“It’s a pleasure to be here with you. It’s a pleasure to be here. It’s a pleasure to be.”
That’s how Michael Fratkin starts his stirring TEDx talk about the lessons he’s learned as an end-of-life doctor.
Michael is an uncle of mine (well, removed by several marriages but I’m still going to claim him as family) who lives in Northern California with his wife and two young children. We met them for the first time at Thanksgiving last month, and just a few weeks later, he gave this wonderful speech about a subject that we might not like to talk about this time of year (or any other time of year, for that matter). But who among us doesn’t have a hint — or more — of sadness during this time of celebrating with families and thinking about getting a new start with a new year?
One of the stories Michael shares is of his first encounter with death: a grandparent when he was six. I was just a few years older than that in 1994 when my great-grandmother Joyce (in the driver’s seat of that oversized motorcycle) died just a few days after Christmas. One of my last memories of her, or perhaps I should say moments with her, was her singing “Santa Claus Is Coming To Town” as she lay dying from emphysema in her hospital bed. But she sang that song with a smile, which was of great comfort to my sister and I, who didn’t really know how to act when we saw her just a week or so later at the funeral home.
On the flip side, I remember the awkward feeling of relief when the whole family went to see “Dumb and Dumber” just a few days after her funeral and we laughed so hard we cried. She was the kind of fiery-red headed-lady who would have laughed so hard she cried, too.
Joyce was certainly a feminist before her time, but with that liberation came personal demons that she didn’t shake until later in life. I think she was probably the happiest when in 1974, she married a cowboy named Jack McKinley on horseback on his ranch in New Mexico. She was almost 60 by the, and so many of those first decades she chased pleasure and personal freedom at the expense of responsibility. When she got the opportunity in the 1950s to raise my dad, she jumped at the second chance. I’m sure he’d be the first to say that she wasn’t a perfect mom, but I know she was the one who instilled in him an appreciation for strong, even bull-headed women.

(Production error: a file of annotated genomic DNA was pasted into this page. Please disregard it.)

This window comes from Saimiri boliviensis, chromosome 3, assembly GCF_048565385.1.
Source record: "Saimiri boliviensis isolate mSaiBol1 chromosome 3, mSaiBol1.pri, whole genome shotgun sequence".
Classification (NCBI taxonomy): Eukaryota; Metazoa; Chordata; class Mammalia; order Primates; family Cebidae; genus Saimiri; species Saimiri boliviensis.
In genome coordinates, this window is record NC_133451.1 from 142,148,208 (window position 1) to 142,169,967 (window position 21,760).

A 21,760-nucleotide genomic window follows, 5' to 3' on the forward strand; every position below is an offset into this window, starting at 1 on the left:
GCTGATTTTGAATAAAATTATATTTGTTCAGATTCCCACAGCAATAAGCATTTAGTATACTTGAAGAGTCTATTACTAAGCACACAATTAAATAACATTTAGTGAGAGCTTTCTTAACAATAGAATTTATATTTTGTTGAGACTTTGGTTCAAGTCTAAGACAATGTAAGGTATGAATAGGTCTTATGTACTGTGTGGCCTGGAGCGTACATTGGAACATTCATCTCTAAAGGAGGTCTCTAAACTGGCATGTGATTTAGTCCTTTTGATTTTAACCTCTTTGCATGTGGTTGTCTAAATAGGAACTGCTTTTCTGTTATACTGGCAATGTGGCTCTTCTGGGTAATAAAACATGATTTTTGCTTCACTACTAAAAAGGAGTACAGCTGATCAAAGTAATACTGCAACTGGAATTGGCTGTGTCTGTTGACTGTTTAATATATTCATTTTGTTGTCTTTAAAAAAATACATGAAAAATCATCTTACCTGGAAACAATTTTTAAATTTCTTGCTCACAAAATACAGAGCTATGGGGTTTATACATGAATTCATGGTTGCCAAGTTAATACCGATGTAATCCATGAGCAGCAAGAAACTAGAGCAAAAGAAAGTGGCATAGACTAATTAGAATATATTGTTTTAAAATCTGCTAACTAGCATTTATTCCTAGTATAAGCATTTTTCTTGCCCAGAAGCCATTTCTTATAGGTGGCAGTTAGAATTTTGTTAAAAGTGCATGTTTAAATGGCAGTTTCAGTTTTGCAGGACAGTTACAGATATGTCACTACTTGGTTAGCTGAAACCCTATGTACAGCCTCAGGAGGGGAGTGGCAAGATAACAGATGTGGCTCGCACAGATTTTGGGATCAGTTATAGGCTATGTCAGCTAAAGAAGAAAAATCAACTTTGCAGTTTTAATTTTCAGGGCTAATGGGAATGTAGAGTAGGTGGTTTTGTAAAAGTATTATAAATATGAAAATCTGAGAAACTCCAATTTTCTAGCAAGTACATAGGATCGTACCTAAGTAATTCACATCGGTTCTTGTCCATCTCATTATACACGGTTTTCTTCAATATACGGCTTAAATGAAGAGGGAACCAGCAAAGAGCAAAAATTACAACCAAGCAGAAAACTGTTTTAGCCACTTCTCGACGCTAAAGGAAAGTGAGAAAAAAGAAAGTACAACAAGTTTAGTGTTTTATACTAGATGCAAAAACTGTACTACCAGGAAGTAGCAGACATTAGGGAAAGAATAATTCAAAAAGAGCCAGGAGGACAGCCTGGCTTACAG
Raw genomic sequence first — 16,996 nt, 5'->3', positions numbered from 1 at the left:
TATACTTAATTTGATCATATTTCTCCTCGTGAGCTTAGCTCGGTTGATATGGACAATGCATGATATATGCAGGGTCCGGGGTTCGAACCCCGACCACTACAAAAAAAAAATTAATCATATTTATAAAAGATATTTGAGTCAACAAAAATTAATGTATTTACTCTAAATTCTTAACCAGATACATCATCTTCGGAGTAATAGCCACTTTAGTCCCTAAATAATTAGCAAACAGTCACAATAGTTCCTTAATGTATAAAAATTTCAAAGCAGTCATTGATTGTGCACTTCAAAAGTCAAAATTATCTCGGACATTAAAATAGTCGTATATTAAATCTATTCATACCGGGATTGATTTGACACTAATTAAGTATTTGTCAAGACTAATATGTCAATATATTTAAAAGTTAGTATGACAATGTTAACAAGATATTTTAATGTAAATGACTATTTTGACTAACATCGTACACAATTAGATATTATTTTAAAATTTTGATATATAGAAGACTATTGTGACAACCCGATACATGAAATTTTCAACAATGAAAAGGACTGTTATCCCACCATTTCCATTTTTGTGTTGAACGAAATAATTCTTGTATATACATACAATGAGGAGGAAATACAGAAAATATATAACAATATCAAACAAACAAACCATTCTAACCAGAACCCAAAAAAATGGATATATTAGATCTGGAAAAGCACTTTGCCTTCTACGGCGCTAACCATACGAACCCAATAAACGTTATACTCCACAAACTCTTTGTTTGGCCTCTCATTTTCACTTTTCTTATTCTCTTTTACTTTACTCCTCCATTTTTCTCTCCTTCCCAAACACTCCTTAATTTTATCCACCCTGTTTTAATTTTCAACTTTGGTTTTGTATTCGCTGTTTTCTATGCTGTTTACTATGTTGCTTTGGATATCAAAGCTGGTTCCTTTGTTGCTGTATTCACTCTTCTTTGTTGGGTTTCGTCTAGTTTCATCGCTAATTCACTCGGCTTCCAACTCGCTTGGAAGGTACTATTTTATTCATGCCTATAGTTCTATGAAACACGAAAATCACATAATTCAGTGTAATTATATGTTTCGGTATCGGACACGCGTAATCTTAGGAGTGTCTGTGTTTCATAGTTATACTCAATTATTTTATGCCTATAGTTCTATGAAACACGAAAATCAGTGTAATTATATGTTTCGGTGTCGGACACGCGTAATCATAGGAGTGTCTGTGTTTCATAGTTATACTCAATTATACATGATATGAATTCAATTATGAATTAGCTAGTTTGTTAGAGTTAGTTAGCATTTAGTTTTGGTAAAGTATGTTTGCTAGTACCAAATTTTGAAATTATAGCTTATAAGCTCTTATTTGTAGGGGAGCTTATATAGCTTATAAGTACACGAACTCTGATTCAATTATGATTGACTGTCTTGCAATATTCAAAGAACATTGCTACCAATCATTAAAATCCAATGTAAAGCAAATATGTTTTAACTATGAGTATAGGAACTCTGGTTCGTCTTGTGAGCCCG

My sister and I (Chelsea is the dark-haired baby on the bottom) were lucky enough to get to know her a little before her time on this earth expired, and she is just one of the many people who came to mind when I heard Michael’s words on death, dying and life. (For the record, the only food-related memory I have of her is her love of coffee — she drank coffee all day long — buttered toast and the hamburger at Wayne’s, her favorite restaurant in Branson, where she lived. By that point in her life, she didn’t do much cooking, and she and her sister Pud and brother-in-law Bob would eat at that restaurant every single day for lunch.)
Please take a few minutes to watch his talk. I have a number of posts rolling around in my head from the past week I spent in Missouri with my sweet little boys, parents and grandmother, during which we laughed so hard we cried at least a handful of times. As I let those moment soak into my consciousness, I leave you with these questions of Michael’s that I really, really needed to hear:
“Is it true that there is never enough time? What is a whole life? How many moments make a life?”